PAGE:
Missing the Point
In their efforts to provide new and unusual interpretations, directors often miss the point, writes Tom Sutcliffe
As one of 50 critics answering a series of questions about the previous opera season’s high and low points for the Berlin opera magazine Opernwelt’s Yearbook, my choice for Ärgerlichste Opern-Erfahrung (direst operatic outing) sadly went this year to a production designed and staged by a friend. Nigel Lowery’s Magic Flute in Bern seemed way off, though he is one of the most distinctive English opera talents. His dramaturg on the show was Albrecht Puhlmann who worked closely with Herbert Wernicke, a brilliant German director-designer who died far too young. Puhlmann and Wernicke cut their teeth in Basel, a town I love, which possesses one of the most imaginative modern operahouse buildings I have seen. Its main foyer is a kind of 1960s concrete tent – the roof, held up apparently by magic, covering an array of stairways and meeting spaces. In 1991 I went there for the first time to see Wernicke’s masterly pocket production of Fledermaus and interview him. Puhlmann, having run Hanover and Stuttgart with variable results, may be third time lucky as Intendant in Mannheim from 2017.
Was Puhlmann or Lowery to blame for what ruined Bern’s Magic Flute – introducing the new character of ‘Hausmeister’ (or Maitredomo) as a sort of warm-up explainer? So a popular local Bern actor totally upstaged Lowery’s unfortunate Papageno – sung by a young English baritone, Robin Adams, who is a member of the Bern ensemble. A crazy addition, since Mozart was originally commissioned to write Magic Flute by the popular entertainer Schikaneder for whom he created the core role of Papageno, the beating heart of the social comedy. Papageno brilliantly manipulates gender and class tensions. But alas Magic Flute these days is a suspect work when Mozart is seen as politically incorrect in endorsing male leadership and presenting women (in the Queen of the Night) in an unfriendly light. Worst of all is the role of Sarastro’s security chief Monostatos, a black man (bearing jokes about blackness and wickedness), who tries to rape Pamina, the Queen of the Night’s daughter who is in the care of Sarastro.
These days if an opera or play narrative offends, like Little Black Sambo, it has to change. But to put two characters on stage competing in their direct relationship with the audience, as friendly guides to what is going on, is to wreck Mozart’s and Schikaneder’s plan entirely – and spoil all the tricks and jokes. Lowery set the story in a department store, which had style but did little to bring alive the world of nature and good and evil in which Sarastro and his ‘Order’ are meant to offer a beacon of ‘enlightenment’ of a weird fanciful sort. Lowery can be brilliant and is much to my taste, but here seemed perversely missing the point.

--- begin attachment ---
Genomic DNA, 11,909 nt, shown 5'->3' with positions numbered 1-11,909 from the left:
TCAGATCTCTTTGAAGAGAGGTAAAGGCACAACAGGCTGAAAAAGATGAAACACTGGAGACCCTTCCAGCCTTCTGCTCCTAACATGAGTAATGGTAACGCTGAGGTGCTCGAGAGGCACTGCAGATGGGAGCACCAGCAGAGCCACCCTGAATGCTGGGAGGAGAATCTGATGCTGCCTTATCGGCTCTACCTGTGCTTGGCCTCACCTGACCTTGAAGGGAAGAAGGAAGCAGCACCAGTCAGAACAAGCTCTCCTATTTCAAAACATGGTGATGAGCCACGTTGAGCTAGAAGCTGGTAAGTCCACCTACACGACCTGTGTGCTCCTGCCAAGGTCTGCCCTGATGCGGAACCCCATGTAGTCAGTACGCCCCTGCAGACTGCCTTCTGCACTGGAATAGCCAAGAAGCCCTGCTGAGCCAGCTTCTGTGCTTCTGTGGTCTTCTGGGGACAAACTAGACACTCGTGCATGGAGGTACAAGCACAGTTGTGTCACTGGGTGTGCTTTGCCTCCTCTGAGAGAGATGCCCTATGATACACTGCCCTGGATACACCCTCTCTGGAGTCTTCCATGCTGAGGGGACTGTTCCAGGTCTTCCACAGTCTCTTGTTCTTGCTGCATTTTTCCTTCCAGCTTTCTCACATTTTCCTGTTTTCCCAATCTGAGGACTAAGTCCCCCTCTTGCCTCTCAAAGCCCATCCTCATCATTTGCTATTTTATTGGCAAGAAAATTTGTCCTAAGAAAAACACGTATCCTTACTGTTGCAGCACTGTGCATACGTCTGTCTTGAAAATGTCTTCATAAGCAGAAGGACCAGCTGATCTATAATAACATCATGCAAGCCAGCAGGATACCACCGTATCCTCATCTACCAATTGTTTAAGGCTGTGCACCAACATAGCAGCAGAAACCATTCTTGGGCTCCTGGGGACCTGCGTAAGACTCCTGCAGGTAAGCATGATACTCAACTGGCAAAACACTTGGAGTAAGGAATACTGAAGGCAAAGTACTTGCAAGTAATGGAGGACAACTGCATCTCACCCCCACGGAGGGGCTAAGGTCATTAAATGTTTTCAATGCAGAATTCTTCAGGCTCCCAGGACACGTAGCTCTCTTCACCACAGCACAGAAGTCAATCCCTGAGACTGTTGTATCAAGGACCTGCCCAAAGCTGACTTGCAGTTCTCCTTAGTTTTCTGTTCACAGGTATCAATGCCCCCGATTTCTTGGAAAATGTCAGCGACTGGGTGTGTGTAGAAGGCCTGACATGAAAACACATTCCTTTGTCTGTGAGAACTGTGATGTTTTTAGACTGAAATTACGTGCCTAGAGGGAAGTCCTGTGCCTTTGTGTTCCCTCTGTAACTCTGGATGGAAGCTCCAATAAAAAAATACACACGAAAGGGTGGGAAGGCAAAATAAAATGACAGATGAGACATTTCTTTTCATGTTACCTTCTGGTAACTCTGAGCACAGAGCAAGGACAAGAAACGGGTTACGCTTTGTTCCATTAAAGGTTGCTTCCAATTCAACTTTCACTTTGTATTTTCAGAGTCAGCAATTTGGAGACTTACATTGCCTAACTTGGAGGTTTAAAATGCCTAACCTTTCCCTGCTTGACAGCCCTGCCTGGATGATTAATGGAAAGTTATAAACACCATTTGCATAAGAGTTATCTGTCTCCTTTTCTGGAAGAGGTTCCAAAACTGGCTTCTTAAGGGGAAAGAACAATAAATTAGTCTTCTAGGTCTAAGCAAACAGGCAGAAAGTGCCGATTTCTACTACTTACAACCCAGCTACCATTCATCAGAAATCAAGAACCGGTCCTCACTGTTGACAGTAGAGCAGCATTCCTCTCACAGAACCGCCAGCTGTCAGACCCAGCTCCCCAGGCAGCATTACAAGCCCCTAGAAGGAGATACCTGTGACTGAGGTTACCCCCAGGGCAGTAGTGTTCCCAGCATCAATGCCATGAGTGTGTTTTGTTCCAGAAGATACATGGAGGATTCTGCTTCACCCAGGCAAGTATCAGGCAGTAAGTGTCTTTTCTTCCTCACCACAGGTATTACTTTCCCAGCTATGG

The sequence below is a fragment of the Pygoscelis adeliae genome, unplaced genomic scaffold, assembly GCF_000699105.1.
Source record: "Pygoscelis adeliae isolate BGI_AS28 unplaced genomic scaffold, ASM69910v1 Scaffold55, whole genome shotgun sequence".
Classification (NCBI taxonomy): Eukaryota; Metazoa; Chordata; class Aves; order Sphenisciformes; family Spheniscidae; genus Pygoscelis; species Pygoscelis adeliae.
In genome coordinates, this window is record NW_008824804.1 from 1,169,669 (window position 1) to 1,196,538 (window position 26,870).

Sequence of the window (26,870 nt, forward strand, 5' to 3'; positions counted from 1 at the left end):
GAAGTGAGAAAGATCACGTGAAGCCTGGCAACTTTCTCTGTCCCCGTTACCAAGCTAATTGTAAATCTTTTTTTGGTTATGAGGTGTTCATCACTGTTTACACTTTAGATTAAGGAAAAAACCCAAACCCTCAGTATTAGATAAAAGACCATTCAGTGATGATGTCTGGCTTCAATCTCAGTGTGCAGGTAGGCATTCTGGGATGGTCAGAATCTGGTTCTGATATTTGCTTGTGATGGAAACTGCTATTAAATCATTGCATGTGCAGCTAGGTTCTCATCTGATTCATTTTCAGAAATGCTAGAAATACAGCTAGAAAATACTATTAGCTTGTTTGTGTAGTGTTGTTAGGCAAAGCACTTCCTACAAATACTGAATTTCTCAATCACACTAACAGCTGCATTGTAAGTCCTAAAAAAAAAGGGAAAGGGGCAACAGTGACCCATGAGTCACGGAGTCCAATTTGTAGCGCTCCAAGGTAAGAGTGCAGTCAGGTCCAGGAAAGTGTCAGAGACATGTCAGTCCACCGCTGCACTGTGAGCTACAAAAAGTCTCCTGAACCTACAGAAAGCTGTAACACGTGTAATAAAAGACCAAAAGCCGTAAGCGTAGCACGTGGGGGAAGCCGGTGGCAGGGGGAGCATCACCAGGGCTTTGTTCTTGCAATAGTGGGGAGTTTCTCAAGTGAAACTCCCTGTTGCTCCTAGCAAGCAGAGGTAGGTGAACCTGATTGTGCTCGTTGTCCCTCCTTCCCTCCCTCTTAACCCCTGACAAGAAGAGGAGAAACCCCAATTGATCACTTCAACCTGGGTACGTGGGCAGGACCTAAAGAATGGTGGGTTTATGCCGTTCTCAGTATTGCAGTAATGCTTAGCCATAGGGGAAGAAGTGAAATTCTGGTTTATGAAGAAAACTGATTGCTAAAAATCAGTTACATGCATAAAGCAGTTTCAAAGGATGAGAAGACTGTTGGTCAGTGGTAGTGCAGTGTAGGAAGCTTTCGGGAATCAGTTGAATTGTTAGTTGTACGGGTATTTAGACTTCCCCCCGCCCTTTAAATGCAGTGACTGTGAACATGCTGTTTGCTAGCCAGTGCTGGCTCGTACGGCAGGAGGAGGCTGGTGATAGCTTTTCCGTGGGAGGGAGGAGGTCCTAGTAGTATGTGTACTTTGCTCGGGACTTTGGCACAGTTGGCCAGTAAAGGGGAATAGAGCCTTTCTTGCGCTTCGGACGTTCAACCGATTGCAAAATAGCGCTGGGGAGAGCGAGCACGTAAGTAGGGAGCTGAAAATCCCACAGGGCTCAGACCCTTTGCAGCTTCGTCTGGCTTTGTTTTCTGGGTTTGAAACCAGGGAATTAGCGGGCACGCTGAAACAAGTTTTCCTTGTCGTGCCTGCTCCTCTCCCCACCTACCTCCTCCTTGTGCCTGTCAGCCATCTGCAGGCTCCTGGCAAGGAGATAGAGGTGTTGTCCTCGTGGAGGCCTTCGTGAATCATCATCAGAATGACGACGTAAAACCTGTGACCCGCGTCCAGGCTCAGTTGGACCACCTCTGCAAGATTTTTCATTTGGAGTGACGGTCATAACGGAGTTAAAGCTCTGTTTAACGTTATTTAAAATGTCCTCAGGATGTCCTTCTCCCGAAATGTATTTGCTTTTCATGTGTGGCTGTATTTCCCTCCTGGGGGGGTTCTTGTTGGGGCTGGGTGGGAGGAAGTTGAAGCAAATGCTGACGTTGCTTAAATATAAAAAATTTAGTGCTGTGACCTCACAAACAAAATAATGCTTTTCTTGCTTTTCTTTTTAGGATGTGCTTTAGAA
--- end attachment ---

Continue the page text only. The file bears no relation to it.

Two classic examples
At the end of last season in Germany there were two classic examples of contemporary over-intellectualized misinterpretation – Claus Guth’s Rosenkavalier in Frankfurt and Jossi Wieler’s Rigoletto in Stuttgart, both directors being at the very peak of their reputations in the German-speaking world. Guth’s Rosenkavalier focused repeatedly on the impending mortality of the Feldmarschallin, providing a continuing stylish valedictory in a care-home for the extremely wealthy – leading up to the eventual death of Marie-Therese, actual or imagined by her. Wieler (working as always with his codirector and chef-dramaturg in Stuttgart, Sergio Morabito) turned the character of Rigoletto into the unofficial top-hatted supremo at the Duke of Mantua’s court, straight-faced and eaten up with hidden jealousy and resentment, while Gilda became a rebellious representative of modern liberated youth, eager for any experience promised by the charming student who turns out to be the incognito wicked Duke. Here was a Gilda completely unlike the naive romantic indicated in Verdi’s sublime (and ironical) ‘Caro nome’, the aria that is the opera’s signature at least as much as the Duke’s ‘Donna e mobile’.
Of course, Verdi’s tragic irony in Rigoletto is constantly reinforced by the fact that almost nothing anybody says in the piece can be taken as ‘Gospel’. But the music simply does not fit with Wieler and Morabito’s unwelcome original gloss. Verdi may have rejected the Church. But Rigoletto is deeply disturbed by the curse of Monterone, which threatens punishment for him not because he endorses the Duke but because he is corruptly indulging the wickedness and debauchery which has causedMonterone’s grief and rebellion. Finding Gilda dying in the sack which he had intended for the Duke is the supreme punishment for Rigoletto’s moral failure as a comedian and thinker. His dirty work demands not revenge but repentance.
We live in an age when our access to culture is all to do with mechanical reproduction. Those struggling to sustain the live performing arts see that they by contrast have the opportunity for rediscovery and revision – rather than the endless repetition which is the world of DVDs, CDs, television and film. But what is most vital about performance is articulating and filling with the spirit of truth those constructs of genius which we have inherited and which are still being created new by artists of genius. The business should not be to impose a different, unusual and often perverse spin on works whose authenticity depends on an interior and profound argumentative genius related above all to narrative – with eternal relevance and meaningfulness. In the live performing arts every great interpretation is fresh because it brings alive the inner reality of the piece being performed. The vision is in the work. ND